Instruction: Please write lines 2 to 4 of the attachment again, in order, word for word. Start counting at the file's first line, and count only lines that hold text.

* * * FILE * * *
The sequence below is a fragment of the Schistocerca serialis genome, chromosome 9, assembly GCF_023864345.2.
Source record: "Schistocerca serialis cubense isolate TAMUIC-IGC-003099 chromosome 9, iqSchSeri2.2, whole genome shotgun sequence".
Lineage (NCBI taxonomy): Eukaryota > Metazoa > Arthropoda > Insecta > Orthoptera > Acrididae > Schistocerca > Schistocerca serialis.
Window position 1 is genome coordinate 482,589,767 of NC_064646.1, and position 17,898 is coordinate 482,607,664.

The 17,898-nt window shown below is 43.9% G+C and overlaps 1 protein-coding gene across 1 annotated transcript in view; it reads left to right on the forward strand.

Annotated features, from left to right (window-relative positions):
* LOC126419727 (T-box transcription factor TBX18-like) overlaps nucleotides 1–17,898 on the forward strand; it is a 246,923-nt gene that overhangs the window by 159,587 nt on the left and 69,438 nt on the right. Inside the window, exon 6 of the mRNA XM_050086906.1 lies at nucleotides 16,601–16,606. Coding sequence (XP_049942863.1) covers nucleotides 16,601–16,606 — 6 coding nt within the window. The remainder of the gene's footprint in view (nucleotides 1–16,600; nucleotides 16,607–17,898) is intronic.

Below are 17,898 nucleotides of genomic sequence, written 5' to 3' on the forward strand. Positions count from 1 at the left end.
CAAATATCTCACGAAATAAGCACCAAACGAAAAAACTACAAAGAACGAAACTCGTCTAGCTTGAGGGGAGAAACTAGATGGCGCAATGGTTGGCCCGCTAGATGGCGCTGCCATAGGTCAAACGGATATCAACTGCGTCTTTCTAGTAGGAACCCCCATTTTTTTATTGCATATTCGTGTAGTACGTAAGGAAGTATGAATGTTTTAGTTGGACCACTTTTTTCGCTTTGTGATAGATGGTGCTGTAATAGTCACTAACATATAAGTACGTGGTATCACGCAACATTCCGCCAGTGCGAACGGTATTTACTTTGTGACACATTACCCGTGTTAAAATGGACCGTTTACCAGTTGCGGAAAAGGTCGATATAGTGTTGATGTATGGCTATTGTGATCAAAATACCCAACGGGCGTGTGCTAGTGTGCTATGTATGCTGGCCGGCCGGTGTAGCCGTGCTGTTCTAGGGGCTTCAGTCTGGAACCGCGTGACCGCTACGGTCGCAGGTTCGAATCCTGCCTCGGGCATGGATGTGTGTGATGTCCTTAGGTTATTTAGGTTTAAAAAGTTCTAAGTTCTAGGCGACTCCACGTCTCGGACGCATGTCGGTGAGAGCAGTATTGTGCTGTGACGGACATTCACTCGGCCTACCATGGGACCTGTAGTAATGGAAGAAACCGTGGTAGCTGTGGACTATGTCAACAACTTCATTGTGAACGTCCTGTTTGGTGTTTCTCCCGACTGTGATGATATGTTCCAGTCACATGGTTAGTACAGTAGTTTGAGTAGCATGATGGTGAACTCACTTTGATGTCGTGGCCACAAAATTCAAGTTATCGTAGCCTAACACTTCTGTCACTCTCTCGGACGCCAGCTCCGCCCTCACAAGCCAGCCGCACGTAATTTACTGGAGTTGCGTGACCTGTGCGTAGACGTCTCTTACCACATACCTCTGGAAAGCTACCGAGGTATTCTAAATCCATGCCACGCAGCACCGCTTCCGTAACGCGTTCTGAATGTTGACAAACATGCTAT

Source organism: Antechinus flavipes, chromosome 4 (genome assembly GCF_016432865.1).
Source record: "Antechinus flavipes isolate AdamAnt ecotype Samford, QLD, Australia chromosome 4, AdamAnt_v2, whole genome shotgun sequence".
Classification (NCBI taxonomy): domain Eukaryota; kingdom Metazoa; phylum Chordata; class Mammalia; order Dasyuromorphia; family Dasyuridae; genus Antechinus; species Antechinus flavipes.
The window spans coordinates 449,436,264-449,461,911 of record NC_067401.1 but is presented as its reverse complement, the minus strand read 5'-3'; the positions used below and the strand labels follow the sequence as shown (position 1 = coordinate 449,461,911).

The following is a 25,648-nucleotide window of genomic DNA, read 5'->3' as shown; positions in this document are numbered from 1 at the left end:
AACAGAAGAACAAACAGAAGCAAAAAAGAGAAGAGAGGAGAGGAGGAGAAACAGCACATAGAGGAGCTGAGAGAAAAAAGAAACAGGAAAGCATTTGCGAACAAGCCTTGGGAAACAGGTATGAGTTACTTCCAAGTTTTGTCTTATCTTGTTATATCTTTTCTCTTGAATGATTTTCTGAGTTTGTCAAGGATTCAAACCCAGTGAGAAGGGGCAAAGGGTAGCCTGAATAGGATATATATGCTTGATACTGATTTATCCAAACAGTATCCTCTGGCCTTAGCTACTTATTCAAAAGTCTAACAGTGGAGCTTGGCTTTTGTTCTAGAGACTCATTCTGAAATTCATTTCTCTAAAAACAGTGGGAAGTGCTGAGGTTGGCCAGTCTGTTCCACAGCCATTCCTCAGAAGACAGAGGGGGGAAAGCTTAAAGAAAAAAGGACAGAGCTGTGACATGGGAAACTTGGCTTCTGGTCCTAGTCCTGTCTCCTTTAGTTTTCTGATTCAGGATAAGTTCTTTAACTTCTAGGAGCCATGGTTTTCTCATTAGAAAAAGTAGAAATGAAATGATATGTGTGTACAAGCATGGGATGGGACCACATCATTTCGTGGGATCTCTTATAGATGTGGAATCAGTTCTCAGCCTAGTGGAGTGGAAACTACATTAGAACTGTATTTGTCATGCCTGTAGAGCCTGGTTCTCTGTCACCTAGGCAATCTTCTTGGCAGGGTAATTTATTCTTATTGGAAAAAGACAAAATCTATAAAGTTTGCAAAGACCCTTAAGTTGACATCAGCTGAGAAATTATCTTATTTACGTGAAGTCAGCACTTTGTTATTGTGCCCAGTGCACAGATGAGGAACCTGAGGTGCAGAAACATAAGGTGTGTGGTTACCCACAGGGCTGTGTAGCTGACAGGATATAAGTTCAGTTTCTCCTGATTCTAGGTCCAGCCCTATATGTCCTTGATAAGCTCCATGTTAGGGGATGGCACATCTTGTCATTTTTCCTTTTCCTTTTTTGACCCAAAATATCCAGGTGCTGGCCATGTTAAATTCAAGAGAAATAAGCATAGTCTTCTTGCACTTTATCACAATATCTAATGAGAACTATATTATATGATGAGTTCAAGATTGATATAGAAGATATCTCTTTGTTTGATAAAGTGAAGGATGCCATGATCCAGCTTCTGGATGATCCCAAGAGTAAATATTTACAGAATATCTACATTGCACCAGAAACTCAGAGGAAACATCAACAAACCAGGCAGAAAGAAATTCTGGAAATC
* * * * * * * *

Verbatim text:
Source record: "Schistocerca serialis cubense isolate TAMUIC-IGC-003099 chromosome 9, iqSchSeri2.2, whole genome shotgun sequence".
Lineage (NCBI taxonomy): Eukaryota > Metazoa > Arthropoda > Insecta > Orthoptera > Acrididae > Schistocerca > Schistocerca serialis.
Window position 1 is genome coordinate 482,589,767 of NC_064646.1, and position 17,898 is coordinate 482,607,664.